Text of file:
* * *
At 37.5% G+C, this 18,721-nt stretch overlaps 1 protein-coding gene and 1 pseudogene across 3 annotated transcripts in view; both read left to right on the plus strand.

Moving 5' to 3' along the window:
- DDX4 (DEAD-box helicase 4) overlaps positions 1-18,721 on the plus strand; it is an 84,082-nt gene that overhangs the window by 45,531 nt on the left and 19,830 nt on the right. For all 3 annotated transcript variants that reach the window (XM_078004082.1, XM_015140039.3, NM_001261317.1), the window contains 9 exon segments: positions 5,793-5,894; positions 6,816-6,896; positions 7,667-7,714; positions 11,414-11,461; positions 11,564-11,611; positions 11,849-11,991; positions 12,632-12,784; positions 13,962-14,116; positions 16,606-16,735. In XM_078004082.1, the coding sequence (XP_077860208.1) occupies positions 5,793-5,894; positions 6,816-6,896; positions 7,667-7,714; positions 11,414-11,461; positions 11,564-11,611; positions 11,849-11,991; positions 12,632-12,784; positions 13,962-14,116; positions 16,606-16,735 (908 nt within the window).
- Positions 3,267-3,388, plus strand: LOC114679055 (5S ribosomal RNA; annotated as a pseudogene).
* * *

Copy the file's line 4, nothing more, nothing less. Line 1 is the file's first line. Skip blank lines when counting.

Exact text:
- Positions 3,267-3,388, plus strand: LOC114679055 (5S ribosomal RNA; annotated as a pseudogene).